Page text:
Muslim dietary laws are a set of rules and requirements governing the lives of Muslims, or followers of the Islam religion. The food industry, like any industry, responds to the needs and requirements of consumers. Today's consumers are not only concerned with health and nutrition, they are also conscious of what goes into their bodies as food. Some of these restrictions by consumers are self-imposed philosophical or nutritional choices, whereas others are mandated by their religious beliefs. Muslim dietary laws are based on the Muslim scriptures, the Quran and the Hadith.
Muslims constitute almost 20% of the world population (1). With 1.2 billion adherents, Islam is the world's second-largest religion, after Christianity (2). In a area extending from the Atlantic Coast of Africa to Pakistan and from Central Asia to the Sahara, Islam is the religion of 90% of the population (2), as it is also in Bangladesh and Indonesia. Although the Muslims are concentrated in Asia and North Africa, they are also present as minorities throughout Europe (32 million), North America (5.5 million), Latin America (1.4 million), and even Oceania (0.4 million) (1). The basic tenets of Islam or the primary duties of Muslims are the belief in the oneness of God (Allah) and His messenger (Muhammad); performing the prayers, five times a day; almsgiving, or contributing to the welfare of the poor; fasting (abstaining from eating, drinking, having sex) from dawn to dusk during the 30 days of the month of Ramadan; and a pilgrimage to Makka in Saudi Arabia once in a lifetime, if physically and financially capable (3).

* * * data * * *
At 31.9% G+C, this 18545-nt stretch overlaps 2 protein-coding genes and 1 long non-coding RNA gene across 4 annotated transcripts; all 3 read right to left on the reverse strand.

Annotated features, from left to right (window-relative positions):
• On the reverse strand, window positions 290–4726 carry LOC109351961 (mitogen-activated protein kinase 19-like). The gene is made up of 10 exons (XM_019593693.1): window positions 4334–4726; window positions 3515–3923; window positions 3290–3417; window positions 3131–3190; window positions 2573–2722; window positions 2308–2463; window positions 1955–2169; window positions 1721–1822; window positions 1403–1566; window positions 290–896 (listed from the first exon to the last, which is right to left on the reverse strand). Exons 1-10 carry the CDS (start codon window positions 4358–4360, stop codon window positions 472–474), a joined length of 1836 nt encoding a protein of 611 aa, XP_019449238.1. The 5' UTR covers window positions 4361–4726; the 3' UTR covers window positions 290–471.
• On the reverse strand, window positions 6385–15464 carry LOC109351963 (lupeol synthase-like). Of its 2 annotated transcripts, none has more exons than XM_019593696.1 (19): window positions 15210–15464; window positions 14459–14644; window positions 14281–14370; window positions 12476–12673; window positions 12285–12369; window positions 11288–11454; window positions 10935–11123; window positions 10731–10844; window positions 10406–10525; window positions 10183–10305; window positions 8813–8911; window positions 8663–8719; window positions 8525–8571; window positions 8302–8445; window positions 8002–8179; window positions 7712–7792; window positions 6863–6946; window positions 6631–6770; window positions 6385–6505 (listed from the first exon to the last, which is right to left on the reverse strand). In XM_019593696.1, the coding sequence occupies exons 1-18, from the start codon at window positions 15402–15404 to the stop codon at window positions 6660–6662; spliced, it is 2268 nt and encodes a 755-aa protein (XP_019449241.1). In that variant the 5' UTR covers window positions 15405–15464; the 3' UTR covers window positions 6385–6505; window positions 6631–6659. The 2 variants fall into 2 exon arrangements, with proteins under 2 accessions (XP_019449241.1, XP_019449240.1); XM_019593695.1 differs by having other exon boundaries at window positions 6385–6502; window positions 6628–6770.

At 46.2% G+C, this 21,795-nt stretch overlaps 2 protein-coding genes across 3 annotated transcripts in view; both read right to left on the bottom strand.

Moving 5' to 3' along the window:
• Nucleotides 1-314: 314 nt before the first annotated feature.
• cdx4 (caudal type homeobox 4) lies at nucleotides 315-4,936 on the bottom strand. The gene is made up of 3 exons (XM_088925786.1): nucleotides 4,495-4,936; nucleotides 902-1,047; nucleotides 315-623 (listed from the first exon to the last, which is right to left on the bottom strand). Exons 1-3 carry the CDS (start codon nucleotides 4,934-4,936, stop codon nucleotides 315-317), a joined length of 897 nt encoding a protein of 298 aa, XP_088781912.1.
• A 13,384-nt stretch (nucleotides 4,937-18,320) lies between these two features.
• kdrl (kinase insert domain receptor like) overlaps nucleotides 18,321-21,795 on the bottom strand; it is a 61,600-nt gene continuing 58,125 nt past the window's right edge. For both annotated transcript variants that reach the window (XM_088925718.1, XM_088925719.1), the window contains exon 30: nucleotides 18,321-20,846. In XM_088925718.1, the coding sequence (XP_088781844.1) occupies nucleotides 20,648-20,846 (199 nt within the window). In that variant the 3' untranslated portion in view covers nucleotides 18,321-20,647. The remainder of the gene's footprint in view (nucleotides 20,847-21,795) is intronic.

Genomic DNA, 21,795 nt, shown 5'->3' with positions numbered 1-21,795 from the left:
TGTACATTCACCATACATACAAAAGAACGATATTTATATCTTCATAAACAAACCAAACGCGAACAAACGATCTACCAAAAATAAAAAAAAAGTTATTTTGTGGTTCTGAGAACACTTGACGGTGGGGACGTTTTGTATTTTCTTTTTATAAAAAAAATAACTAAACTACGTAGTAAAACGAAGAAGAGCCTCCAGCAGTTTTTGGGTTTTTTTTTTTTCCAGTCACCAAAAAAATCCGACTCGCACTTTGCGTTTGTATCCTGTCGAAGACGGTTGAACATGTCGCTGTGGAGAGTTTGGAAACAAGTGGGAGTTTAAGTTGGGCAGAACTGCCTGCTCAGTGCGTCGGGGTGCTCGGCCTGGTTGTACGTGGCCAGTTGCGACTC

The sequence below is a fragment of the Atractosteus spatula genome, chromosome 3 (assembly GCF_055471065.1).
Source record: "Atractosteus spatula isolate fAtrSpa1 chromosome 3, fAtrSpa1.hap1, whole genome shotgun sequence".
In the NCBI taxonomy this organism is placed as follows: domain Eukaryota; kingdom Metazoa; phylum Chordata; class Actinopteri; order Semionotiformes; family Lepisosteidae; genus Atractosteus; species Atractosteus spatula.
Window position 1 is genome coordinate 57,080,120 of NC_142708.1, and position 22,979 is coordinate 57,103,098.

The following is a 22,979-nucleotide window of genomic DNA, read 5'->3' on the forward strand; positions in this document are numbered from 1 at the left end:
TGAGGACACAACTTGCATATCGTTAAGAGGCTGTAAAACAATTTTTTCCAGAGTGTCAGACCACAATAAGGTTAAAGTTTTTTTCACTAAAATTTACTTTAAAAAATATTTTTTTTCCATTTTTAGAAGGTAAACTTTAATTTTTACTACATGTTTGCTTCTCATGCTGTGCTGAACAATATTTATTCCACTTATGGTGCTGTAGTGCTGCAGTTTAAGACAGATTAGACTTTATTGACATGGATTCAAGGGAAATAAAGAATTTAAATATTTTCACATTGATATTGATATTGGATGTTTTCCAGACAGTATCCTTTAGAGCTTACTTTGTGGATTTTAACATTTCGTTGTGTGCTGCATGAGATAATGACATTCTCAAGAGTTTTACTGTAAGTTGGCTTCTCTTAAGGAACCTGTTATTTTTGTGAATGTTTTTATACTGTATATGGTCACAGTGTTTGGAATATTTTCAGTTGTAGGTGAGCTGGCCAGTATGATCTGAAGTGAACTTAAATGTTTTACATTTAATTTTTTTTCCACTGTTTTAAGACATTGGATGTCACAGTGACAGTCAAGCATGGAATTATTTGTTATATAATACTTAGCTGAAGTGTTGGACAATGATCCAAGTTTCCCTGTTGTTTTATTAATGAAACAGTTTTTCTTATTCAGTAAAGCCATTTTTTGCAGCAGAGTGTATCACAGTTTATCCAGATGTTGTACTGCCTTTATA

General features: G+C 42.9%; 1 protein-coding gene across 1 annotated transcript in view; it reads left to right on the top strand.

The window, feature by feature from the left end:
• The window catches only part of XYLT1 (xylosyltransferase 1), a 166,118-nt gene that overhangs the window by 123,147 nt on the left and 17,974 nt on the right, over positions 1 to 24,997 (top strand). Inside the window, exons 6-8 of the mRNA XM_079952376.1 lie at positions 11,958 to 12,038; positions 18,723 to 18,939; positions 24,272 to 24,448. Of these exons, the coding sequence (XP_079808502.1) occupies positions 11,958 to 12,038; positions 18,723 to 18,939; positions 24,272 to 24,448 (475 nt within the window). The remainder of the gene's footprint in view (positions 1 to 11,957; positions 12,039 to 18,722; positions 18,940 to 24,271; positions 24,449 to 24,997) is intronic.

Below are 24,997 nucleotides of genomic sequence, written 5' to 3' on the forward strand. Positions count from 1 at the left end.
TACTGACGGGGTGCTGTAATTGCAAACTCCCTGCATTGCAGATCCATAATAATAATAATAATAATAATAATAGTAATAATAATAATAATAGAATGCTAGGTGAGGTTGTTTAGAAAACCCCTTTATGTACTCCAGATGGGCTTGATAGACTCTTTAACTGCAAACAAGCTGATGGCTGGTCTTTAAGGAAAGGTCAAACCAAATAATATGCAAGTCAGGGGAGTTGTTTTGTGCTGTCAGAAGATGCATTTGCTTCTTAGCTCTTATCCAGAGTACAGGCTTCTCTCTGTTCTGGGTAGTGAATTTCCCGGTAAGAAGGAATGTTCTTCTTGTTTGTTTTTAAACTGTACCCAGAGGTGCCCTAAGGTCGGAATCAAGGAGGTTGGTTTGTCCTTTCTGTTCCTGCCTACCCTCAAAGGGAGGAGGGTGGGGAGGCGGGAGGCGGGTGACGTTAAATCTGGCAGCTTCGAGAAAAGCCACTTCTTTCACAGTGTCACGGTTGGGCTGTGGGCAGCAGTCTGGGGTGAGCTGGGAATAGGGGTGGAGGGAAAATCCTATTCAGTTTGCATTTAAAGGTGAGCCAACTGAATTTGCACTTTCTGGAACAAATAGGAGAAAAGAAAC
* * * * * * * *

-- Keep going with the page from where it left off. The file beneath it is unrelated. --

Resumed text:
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A time for giving and receiving, getting closer with the ones we love and marking the end of another year and all the eating also. We eat because the food is yummy and plentiful but we don't usually count calories at this time of year. This book will help you do just this.